Won't you believe it? It's just my luck
Won't you believe it? It's just my luck
Won't you believe it? It's just my luck
Won't you believe it? It's just my luck

No recess
No recess
No recess

Won't you believe it? It's just my luck
Won't you believe it? It's just my luck
Won't you believe it? It's just my luck

No recess
No recess
No recess

[Solo]

You're in high school again
You're in high school again
You're in high school again
You're in high school again
You're in high school again
You're in high school again
You're in high school again
You're in high school again!

No recess
No recess
No recess
No recess
No recess
No recess
No recess
School by Nirvana

The song is about a high school student becoming a janitor at the same high-school he studied at, which most likely sucked for him. “Wouldn’t you believe it it’s just my luck” referred to the chances of becoming janitor at your old high-school. “No recess” referred to the fact that janitors don’t have recess.

This is based on Cobain’s own experiences. in fact right after he dropped out he became a janitor at his high school and saw all his classmates where still there

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Dan
October 24th, 2013

Apparently according to Cobain and Michael Azzerad this is a critique of the Seattle music scene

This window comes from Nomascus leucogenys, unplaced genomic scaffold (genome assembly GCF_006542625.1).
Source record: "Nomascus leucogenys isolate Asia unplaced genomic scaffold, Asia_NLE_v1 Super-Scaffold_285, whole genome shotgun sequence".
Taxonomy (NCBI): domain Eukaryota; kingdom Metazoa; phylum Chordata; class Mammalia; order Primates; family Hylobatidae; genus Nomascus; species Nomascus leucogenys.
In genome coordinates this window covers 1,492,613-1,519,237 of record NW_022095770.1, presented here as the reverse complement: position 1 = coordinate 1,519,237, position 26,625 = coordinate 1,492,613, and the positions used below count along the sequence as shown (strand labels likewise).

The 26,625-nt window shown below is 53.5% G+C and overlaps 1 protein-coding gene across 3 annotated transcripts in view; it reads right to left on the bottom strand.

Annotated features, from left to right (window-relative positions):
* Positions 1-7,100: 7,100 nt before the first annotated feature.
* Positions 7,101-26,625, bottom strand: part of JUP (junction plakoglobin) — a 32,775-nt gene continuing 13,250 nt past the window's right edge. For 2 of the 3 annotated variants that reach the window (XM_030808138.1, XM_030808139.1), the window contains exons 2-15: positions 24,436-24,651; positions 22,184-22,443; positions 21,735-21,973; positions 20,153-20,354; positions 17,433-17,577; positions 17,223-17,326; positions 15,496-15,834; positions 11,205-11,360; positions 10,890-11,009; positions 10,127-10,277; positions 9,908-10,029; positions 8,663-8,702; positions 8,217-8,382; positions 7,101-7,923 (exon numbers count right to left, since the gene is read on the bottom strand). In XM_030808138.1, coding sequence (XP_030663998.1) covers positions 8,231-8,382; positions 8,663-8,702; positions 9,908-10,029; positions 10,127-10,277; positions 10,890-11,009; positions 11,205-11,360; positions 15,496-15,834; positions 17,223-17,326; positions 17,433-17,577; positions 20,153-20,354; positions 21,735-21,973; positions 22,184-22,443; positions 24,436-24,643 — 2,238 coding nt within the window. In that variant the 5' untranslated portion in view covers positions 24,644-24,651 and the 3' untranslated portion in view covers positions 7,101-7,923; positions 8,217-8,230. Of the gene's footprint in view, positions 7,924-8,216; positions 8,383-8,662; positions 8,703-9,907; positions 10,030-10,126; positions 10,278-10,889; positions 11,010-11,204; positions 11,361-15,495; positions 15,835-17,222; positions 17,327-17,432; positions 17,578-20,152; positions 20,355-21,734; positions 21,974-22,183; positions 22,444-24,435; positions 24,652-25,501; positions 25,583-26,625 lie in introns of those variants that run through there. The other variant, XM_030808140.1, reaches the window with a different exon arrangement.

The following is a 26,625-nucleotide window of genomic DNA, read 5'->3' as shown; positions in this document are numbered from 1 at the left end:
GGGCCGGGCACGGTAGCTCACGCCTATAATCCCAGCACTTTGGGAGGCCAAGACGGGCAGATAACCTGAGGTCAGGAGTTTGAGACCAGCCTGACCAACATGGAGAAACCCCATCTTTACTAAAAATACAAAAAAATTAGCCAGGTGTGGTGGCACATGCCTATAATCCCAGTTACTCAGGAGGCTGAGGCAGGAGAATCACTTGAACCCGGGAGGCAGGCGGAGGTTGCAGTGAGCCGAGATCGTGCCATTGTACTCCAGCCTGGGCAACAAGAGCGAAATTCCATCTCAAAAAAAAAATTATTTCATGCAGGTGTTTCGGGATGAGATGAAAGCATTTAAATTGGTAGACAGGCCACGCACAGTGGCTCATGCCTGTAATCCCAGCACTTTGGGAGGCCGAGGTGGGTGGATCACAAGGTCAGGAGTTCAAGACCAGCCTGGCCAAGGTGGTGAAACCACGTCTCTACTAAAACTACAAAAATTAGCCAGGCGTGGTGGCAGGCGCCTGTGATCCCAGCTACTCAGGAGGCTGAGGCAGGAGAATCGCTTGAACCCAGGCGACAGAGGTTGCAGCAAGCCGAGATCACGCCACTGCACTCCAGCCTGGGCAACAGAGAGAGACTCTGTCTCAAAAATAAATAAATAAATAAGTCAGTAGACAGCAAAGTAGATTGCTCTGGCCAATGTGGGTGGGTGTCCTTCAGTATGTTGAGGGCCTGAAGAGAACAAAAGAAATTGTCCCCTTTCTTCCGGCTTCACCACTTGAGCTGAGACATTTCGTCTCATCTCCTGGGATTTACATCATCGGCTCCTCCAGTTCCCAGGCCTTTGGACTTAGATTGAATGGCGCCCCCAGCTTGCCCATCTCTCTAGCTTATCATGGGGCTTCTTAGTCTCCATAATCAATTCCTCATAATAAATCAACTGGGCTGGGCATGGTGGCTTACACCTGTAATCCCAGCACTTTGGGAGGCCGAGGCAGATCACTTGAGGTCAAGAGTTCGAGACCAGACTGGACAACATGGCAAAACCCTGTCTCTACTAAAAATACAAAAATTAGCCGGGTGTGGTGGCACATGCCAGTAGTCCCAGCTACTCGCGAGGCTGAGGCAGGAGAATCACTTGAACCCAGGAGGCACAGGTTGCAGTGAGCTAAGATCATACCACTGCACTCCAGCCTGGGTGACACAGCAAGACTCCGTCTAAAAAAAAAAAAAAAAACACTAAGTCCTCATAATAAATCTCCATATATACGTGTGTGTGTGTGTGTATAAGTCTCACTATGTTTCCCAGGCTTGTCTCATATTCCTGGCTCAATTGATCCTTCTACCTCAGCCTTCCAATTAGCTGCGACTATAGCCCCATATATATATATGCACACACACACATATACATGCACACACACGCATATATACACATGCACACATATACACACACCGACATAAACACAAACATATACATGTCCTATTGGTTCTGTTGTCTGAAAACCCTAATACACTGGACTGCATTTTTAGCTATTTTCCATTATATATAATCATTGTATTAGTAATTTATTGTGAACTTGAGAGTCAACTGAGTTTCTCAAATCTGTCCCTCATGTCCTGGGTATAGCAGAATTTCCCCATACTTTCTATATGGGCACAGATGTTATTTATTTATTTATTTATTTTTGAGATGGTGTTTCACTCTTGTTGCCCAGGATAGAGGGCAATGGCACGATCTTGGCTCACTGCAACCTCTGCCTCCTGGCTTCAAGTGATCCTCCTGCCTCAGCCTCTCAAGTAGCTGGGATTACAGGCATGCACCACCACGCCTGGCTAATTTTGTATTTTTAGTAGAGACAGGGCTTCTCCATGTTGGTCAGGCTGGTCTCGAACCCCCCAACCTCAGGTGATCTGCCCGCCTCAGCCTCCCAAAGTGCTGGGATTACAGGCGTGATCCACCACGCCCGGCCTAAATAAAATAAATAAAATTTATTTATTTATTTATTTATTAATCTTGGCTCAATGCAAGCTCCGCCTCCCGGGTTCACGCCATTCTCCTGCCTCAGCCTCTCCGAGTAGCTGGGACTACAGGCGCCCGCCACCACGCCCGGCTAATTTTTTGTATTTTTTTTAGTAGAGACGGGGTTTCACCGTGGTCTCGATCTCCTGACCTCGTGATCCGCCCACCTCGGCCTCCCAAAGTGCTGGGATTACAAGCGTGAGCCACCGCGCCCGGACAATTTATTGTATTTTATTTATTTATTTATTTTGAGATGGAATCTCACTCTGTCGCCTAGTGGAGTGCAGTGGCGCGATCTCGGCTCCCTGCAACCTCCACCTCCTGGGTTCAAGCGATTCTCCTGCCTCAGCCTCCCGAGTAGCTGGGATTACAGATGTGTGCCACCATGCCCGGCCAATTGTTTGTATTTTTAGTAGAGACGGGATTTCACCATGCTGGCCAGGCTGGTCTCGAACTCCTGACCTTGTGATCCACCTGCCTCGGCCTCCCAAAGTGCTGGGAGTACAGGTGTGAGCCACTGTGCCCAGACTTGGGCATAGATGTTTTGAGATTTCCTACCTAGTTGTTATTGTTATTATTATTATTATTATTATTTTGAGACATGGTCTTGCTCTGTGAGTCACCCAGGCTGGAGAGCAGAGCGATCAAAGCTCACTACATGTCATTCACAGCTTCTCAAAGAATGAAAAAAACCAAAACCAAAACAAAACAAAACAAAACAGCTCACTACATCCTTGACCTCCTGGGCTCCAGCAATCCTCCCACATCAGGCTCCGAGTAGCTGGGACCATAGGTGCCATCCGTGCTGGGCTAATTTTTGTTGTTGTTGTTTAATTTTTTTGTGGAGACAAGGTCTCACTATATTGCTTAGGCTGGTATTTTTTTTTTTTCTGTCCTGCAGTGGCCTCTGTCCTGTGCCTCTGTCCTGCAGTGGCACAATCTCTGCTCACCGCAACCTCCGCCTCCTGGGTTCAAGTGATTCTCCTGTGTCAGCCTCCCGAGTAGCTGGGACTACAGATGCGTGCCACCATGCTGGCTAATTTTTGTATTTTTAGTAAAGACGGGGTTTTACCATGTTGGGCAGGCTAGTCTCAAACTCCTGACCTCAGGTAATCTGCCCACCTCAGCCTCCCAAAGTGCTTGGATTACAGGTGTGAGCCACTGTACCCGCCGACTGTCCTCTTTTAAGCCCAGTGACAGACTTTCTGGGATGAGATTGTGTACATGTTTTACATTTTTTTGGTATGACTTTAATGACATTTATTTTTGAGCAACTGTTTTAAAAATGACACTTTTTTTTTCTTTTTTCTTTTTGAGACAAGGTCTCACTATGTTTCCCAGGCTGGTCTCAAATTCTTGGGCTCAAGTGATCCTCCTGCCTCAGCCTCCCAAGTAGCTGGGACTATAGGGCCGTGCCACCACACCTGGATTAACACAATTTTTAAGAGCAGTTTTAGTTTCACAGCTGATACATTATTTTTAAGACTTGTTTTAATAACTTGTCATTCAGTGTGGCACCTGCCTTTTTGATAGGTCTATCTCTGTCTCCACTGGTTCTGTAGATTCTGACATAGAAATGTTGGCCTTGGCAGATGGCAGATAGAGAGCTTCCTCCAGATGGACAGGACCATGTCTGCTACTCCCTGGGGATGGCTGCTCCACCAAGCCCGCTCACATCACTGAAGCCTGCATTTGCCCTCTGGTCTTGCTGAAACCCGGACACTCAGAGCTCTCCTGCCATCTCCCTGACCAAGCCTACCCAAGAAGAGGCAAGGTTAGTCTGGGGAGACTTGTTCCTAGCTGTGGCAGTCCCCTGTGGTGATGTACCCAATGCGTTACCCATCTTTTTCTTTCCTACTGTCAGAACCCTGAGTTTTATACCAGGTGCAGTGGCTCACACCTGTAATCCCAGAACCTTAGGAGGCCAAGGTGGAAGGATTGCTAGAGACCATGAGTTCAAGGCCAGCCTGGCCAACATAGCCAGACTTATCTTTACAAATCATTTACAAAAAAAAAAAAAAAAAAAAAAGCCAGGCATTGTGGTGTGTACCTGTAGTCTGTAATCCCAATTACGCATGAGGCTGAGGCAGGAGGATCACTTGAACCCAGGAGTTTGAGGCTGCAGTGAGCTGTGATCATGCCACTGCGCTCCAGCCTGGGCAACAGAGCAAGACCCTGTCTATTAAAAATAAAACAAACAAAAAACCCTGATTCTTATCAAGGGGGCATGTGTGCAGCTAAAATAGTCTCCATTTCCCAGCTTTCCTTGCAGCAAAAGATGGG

April 18th, 2014

Dan is correct in what the song is thought to stand for, though the original meaning presents an interesting concept, as Kurt’s unability to locate a job after being kicked out of his mother’s lead him to have to work the janitor job at the very school he saw his former classmates at.

Bruce Pavitt spoke of an interesting turn in the song here relating to Cobain’s perception of the crowd and possible motivation to continuously play the song long after it was recorded.

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Jimmy quit and Jody got married Summer Of '69 by Bryan Adams

According to Co-songwriter Jim Vallance:

I remember Bryan and I going back and forth on this line. I suggested “Woody quit and Gordy got married”, like the guys in my high-school band, but Bryan thought “Jimmy” and “Jody” sounded better, and I had to agree.

I’m not sure where Bryan got the name “Jimmy” — we didn’t discuss it at the time — but in a recent interview he said it was a reference to one of his early drummers.

“Jody” is definitely Bryan’s sound-man, Jody Perpik, who got married around the time we were working on the song. Jody and his wife appear in Bryan’s video for “Summer Of ‘69”, driving away with a “Just Married” sign on the back of their car.

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Me and some guys from school
Had a band and we tried real hard